Since the financial crisis, bank regulatory and supervisory policies have changed dramatically both in the United States (Dodd-Frank Wall Street Reform and Consumer Protection Act) and abroad (Third Basel Accord). While these shifts have occasioned much debate, the discussion surrounding supervision remains limited because most supervisory activity— both the amount of supervisory attention and the demands for corrective action by supervisors—is confidential.
Drawing on our recent staff report “Parsing the Content of Bank Supervision,” this post provides a peek behind the scenes of bank supervision, presenting a statistical linguistic analysis based on confidential communications from Fed supervisors to the banks they supervise. Our analysis tackles several fundamental questions: What are the precise supervisory issues being raised? What drives the issues supervisors bring up? How does bank supervision relate to the other two pillars of the Basel Accord: capital regulations and market discipline?
To answer these questions, we analyze the information in the demands for corrective action that supervisors place on banks. These demands, known as Matters Requiring Attention (MRAs) and Matters Requiring Immediate Attention (MRIAs), were standardized in 2008 in accordance with Supervision and Regulation letter (SR) 08-1. We use information on these issues during the years 2009-14, along with confidential supervisory ratings and bank characteristics from regulatory filings. Although the MRAs and MRIAs are largely qualitative, we categorize them quantitatively using a machine learning method known as Latent Dirichlet Allocation (LDA).
Machine Learning and Supervisory Text
LDA is a computational linguistic method that defines a probabilistic model for generating topic labels for text. In particular, LDA assumes that the text of each document (here, an MRA or MRIA) is a distribution of single words or pairs of words. It then assumes that there are unobserved topics that can be assigned as labels to each document, and uses the word distributions in the text to estimate the labels. In our setting, we estimate weights for five different topics, and then use the most salient and important words for each category to label the topics.
The taxonomy we estimate breaks supervisory issues into five broad topics. The table below shows the most salient words (“unigrams”) and pairs of words (“bigrams”) from the text of the MRAs and MRIAs, listed in order of frequency. However, the order of the topics themselves is arbitrary. We use these unigrams and bigrams to generate the labels in the second column. For example, for topic 1, we see that “compliance” and “regulation” are highly salient, while for topic 2, “audit” and other words related to internal controls are marked as salient. Correspondingly, we label these topics Compliance and Regulation and Internal Controls, respectively. We label topic 3 Risk Modeling, as it appears to reflect model risk concerns as well as stress. A notable feature of the Risk Modeling topic (and sign of the times since Dodd-Frank) is that its most frequent bigram is “stress testing.” Topic 4 concerns loan quality issues and is labeled Loan Portfolio; topic 5, relating to the capital and liquidity plans of banks and bank holding companies (BHCs), is labeled Capital and Liquidity.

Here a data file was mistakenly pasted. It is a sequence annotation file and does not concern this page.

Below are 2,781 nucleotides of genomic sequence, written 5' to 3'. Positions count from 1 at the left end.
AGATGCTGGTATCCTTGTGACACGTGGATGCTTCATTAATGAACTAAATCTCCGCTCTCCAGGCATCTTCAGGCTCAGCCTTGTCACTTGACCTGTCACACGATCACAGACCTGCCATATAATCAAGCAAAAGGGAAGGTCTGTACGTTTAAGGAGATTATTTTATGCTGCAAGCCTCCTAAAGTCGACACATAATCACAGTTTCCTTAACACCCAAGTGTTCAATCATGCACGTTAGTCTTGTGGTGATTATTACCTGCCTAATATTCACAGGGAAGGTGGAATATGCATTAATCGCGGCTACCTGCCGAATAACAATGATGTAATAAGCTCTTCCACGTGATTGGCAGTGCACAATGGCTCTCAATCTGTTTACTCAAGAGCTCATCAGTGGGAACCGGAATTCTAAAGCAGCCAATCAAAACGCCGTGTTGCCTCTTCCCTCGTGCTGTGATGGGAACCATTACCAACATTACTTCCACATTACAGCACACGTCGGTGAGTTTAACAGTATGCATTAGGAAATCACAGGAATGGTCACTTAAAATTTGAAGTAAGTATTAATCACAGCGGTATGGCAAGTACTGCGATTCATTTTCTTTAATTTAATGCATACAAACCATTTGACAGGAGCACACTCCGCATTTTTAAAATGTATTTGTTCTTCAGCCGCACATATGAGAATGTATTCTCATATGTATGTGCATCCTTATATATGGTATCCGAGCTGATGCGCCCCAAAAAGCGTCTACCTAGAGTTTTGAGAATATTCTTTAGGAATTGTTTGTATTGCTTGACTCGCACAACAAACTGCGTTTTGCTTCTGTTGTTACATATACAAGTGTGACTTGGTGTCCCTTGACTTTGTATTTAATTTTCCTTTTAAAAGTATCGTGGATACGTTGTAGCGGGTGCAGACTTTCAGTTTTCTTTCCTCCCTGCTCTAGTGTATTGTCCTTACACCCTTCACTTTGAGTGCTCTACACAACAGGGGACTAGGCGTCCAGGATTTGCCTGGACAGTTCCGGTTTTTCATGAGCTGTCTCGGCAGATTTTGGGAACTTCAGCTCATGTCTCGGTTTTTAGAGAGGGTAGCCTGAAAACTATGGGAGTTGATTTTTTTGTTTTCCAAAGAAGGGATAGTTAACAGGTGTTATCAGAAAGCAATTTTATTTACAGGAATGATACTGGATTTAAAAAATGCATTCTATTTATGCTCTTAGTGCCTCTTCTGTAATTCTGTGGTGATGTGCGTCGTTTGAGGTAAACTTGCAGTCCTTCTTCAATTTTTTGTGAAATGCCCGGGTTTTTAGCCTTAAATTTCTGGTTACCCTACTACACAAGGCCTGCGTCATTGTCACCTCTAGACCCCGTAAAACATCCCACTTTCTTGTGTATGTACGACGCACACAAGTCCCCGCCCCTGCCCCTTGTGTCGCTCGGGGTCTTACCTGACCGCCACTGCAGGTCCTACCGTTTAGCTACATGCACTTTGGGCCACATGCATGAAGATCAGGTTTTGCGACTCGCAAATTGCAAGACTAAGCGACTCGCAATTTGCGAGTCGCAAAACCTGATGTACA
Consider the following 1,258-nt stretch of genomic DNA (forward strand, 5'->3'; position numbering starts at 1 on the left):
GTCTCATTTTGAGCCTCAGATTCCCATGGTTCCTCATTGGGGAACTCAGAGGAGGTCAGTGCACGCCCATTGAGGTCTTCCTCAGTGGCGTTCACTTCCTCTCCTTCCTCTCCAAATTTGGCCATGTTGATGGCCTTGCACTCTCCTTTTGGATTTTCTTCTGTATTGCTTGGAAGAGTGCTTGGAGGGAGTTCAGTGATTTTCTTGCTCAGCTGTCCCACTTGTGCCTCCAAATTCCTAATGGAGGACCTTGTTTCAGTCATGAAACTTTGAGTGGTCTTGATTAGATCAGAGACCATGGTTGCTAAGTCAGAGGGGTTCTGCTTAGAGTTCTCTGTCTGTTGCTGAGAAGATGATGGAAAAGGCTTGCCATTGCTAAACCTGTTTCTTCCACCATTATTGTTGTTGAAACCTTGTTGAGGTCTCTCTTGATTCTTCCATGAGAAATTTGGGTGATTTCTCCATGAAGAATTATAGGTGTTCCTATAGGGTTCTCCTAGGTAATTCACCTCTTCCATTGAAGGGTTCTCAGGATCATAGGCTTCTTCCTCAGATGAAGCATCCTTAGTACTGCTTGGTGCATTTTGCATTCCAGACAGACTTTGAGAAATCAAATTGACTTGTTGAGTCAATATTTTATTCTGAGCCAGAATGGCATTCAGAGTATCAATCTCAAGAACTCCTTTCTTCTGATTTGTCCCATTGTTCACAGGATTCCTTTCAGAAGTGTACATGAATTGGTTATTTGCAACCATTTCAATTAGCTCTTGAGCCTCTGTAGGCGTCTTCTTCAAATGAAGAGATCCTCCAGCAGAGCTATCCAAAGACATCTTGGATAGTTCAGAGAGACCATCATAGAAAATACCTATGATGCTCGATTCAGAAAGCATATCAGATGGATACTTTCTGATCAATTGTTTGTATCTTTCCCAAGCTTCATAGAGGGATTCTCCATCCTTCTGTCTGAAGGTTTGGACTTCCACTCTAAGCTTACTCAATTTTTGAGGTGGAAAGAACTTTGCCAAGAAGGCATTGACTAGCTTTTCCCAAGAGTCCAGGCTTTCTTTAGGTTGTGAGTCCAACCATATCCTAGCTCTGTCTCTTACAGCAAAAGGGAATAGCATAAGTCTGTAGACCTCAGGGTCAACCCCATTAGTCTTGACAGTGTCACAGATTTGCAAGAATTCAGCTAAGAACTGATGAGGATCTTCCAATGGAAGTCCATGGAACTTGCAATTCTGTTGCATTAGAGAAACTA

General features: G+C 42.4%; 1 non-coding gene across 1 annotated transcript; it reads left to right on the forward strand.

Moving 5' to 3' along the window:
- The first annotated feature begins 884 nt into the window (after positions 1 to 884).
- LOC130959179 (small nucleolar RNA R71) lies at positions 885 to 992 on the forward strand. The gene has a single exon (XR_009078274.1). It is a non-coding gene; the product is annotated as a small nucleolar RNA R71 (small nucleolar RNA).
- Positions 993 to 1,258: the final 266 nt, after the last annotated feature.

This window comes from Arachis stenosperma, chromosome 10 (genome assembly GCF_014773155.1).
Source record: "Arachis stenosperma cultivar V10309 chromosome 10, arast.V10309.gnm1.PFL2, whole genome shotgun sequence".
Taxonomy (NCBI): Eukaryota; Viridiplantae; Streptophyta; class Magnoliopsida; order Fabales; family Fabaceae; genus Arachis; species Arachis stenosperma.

The incidence of these issues varies by type of institution. In the chart below, we plot the average number of new issues raised each quarter within each topic, across different classes of banks. Predictably, we see that Risk Modeling issues are the dominant issue for the CCAR BHCs—that is, any BHC subject to either the Supervisory Capital Assessment Program (SCAP) or the Comprehensive Capital Analysis and Review (CCAR) program—and are negligible for non-CCAR BHCs and state member banks (SMBs).
Banks can have higher levels of supervisory issues for two reasons: concern and attention. If a bank is in distress, it may receive more MRAs as supervisors demand corrective actions. In fact, when we look at banks “of concern,” as indicated by a supervisory rating of 3 or higher (on a 1-5 scale, with 1 representing the best), we find that they have 0.35 more issues raised per quarter than a bank with a rating of 1 or 2, primarily related to the Loan Portfolio and Capital and Liquidity topics.
Banks may also receive more MRAs if they receive higher levels of attention, holding concerns equal. For BHCs not subject to CCAR, more issues are raised during and after their annual, full-scope supervisory exams. Moreover, CCAR BHCs have 5.6 more issues raised per quarter than non-CCAR BHCs, even after controlling for size, suggesting enhanced supervisory oversight. Almost half the increase is concentrated in Risk Modeling. To illustrate the increased supervisory oversight arising for the CCAR BHCs, we plot below—by topic and bank (asset) size—the number of issues raised. Along the x-axis, we bucket BHCs by asset ranges, and plot the average number of issues raised each quarter. Looking across the $50 billion threshold (roughly the threshold for CCAR status), we see a jump in the number of issues raised. Again, much of the increase arises from Risk Modeling issues.